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Marvin Presents $2M Joint Dispatch Proposal to New Providence Council

Merger could save 1,700 hours of police work and $43,000 of general expenses for the borough's civic services.

New Providence Borough Administrator Doug Marvin presented Council with a $1,197,450 joint dispatch center proposal Monday night, which would merge emergency services between the borough, Summit, Millburn and Berkeley Heights.

After more than a year of discussion between the four towns, the newly-named Watchung Ridge Emergency Squad would shift 1,700 hours of dispatching to police work. Marvin said each town would pay an even $205,000 for capital improvements, including $452,550 for renovations to the dispatch center that would be housed in .

The cost also includes $100,000 worth of consultation for technology and usage. Technology will be paid through a $1.6 million grant conjured by the Summit Police, with $745,000 already saved for technology upgrades. The remaining grant funds need to be used for technology by the end of the year.

Marvin said operating costs are about equal, going from $339,722 with an independent civic squad to $340,916 with the merger. New Providence will receive $45,000 from the other towns for housing the dispatch facility.

Marvin, echoed by council members, emphasized the importance of the merger in terms of personnel. With the merger, he said, would come a professional and full-time dispatch staff so officers in the can focus on police work rather than filling in for dispatchers.

Council President Michael Gennaro said the merger would relieve police officers of 1,700 hours of dispatch, putting them back in an active police role. “By doing this, we are increasing manpower without paying for it,” he said.

“We were limited by human ability to multi-task,” Marvin said, emphasizing that the merger would provide enough staff to operate at full capacity. 

He also explained the “intelligent system” that would be installed that provides questions based on the answers to guide the dispatchers through an emergency situation.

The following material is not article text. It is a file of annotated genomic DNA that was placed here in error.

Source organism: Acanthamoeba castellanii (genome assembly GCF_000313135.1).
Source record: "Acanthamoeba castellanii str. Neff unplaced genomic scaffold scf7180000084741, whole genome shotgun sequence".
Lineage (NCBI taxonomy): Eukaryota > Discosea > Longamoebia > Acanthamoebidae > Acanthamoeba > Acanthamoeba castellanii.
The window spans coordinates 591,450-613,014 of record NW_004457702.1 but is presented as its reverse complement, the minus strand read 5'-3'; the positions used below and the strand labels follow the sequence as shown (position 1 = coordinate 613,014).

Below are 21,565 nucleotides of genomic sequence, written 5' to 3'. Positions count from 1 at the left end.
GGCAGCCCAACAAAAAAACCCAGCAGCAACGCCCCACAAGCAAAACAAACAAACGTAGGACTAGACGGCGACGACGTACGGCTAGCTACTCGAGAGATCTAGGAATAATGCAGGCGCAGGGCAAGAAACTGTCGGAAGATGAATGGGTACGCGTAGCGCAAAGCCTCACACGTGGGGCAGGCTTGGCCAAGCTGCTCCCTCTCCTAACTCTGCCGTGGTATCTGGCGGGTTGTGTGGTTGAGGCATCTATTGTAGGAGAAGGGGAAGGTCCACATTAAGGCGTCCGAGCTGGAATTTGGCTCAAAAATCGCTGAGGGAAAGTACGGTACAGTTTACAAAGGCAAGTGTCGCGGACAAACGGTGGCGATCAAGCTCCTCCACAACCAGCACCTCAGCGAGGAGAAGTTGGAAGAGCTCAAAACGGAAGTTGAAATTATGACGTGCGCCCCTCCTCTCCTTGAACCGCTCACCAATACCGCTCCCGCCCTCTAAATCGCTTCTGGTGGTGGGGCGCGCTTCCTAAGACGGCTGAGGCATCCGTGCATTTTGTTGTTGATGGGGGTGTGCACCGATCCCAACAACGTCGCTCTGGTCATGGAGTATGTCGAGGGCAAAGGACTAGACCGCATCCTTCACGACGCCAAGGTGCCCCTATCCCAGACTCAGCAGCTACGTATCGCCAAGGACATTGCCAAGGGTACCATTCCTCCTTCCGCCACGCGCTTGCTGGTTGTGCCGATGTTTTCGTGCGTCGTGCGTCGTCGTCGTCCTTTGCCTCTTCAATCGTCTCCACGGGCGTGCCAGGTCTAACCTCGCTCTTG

“After three stories, we found that the merger is feasible and recommended,” Marvin said.

The next phase is to analyze the financial breakdown to see if New Providence will benefit from the agreement, and discuss the costs with the other towns involved, Marvin said. If a town decides not to go into the agreement, each town must go back and re-evaluate costs and staffing.

Mayor J. Brooke Hern said there is no doubt that New Providence is interested in joining the agreement, noting the financial analysis is “a step in the right direction.”

Councilman Bob Robinson said an analysis of the cost “is of paramount importance,” but should not overlook the safety benefits of the project.

If the towns involved agree on the budget, the merger could be complete by the end of 2012.

OTHER BUSINESS: TAX APPEALS

Council approved tax appeal settlements for four apartment complexes in New Providence after “hard fought negotiations,” Gennaro said.

He said the four apartment buildings – , two New Providence Apartments on Gales Drive and – did not have appeals in 2010 and 2011, and were re-evaluated for tax appeals in 2012.

Each complex’s taxes will be reduced by $112,400, $54,500, $54,400 and $159,600, respectively.

Despite the reduction, Gennaro warned other residents to be wary of asking for tax appeals. New Providence hasn’t had a tax assessment since 1998. But if appeals are still submitted, the borough would have to go through an assessment, which Gennaro says would cost $1 million. 

“We would be exactly where we are, just $1 million in the hole,” he said.

OTHER BUSINESS: GENERATORS

Council approved action that will allow Ray Cooney from the Elisabeth Barabash Manor to look for bids for a generator for the senior citizen housing in the event of a natural disaster.

Cooney said a generator is necessary for the building, where 26 senior citizens reside, as they would be stranded without power, like what happened during Hurricane Irene.

The generator, which would cost a total of $61,500 with labor, would be installed to operate the elevators as well as two plugs per room and emergency lighting.

Gennaro, echoed by Robinson, said the most important thing about the generator would be the ability to create another safehouse in case of emergency.

The Manor, located near the and Municipal Center, will become another facility that can be used as space for residents if there are widespread power outages, creating an epicenter of safety for the borough.

Council suggested moving the old generator from Municipal Center to the Manor. But the generator, which ran on diesel, would cost $100,000 to move and install, Cooney said. 

Cooney said he has a grant from Union County from $25,000 that would be matched by the borough through the affordable housing trust — a fund that needs to be used before “the state grabs it up,” Gennaro said.

That would leave the Manor to finish the bill, what Cooney said is doable.

Cooney said he is going to shop around for bids. Once the bid is chosen, the project could be complete within five months.

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